* The very name of this see is omitted “Here planks and fuel are cheap, and in the “ Clergyman's Almanack” for the the people have the resource of tiles, present year, and the Dean, &c. are dewhich they were taught to make by the scribed as of

Intelligence.-Yellow Fever in New York.


we have never heard, and doubt whether comparatively harmless. We bad a slight the intelligence has ever reached this visitation of the kind in 1819; before that, side of the water, of the services render- it was unknown since 1805. The present ed by his Lordship to theology in gene- season about 400 cases were reported, ral or to the Church of Ireland in parti- about half which were fatal; its appearcular.

ance nearly banishes all other forms of sickness. Accordingly, our bills of mor

tality for the summer shewed a smaller Biskopric of Calcutta:—The Rev. Re- ratio of deaths than usual, Out of GINALD HEBER, who has been mentioned 130,000 or 135,000 inhabitants of the * the probable successor to the see of city, 120,000 are supposed to have reCalcuta, is a very elegant poet, and mained in the city and suburbs during deeped by his brethren a purely ortho- the summer. The part deemed indos minister. He is the editor of the fected' was very circumscribed, compared new edition of the works of Jeremy Tay- with the area covered by a dense popufor, to which is prefixed a life of the lation. I am persuaded you will pardon Bishop, which has been much admired. these details on a subject not uninterestMr. Heßer is the brother of the learned ing to philanthropists of whatever nation member for the University of Oxford, or latitude, and which is the occasion of whose renown as a liberal and extensive so much terror to the species. I am book collector is diffused throughout Eu- tempted to add, that two things seem to mope.- Nora. Chron.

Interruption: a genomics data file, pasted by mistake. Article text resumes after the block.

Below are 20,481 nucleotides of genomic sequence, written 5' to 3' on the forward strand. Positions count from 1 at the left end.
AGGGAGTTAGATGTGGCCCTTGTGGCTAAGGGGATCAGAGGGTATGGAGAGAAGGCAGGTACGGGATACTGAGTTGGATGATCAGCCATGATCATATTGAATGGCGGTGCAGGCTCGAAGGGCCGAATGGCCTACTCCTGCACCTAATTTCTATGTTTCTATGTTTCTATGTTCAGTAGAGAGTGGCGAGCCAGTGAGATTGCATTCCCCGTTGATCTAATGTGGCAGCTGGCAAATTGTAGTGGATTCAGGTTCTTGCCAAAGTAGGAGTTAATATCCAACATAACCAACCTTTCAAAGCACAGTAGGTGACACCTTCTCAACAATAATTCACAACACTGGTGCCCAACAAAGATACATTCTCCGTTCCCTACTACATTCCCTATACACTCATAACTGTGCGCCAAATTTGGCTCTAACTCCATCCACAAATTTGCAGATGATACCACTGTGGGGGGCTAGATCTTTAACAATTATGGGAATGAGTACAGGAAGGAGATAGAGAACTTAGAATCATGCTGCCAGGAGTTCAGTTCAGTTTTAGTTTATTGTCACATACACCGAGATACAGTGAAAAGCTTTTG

be settled respecting yellew fever; 1st. We have it from authority on which that by removal from the infected locawe can rely, that the Rev. REGINALD lity, fatal consequences are prevented. Haber is appointed to (and has accepted) It travels or enlarges its district, only by the facant see of Calcutta. - Mr. HEBER means of victims. 2d. that beyond such goes out to India forthwith.-Evening locality the sick do not communicate the Papr.

infection to their nurses or attendants.”

Dr. CHALMERS.—This distinguished ANOTHER shopman of CARLILE's, of divise, says the Glasgow Chronicle, has the name of Tunbridge, was on the 20th been unanimously elected Professor of inst, found guilty in the Court of King's Moral Philosophy in the University of St. Bench of 5 publishing a blasphemous Andrews, and he has notified to the con- libel on the Christian Religion and the gregation of St. Joba's his acceptance of Holy Scriptures, contained in a work the office. Some time since he received called Palmer's Principles of Nature." fifteen handred pounds from a lady to lay out in any way he thought proper. Of this sum he gare 5002. to the Rev. We understand that FRANCIS MASERES, Dr. Buras for the purpose of assisting in Esq., Cursitor Baron of the Exchequer, the erection of a chapel; 5001. to the whose liberal exertions for the restoraRev. Mr. Marshal ; 5001. to Mr. Muir fortion of the older mathematical writers the same laudable purpose. He has also are so well known to the mathematical giren 5001, out of his own .pocket for world, has nearly completed a collection aiding the erection of a chapel in the pa- of those which relate to Optical Science. rish of St. John's.

Amongst the interesting treatises which are reprinted in this volume are the Opti

ca promota of James Gregory, containing Yellow Fever at New York. the first publication of the reflecting tele(A FRIEND thinks that it may serve

scope ; the Traité de la Lumière, of the cause of humanity to publish the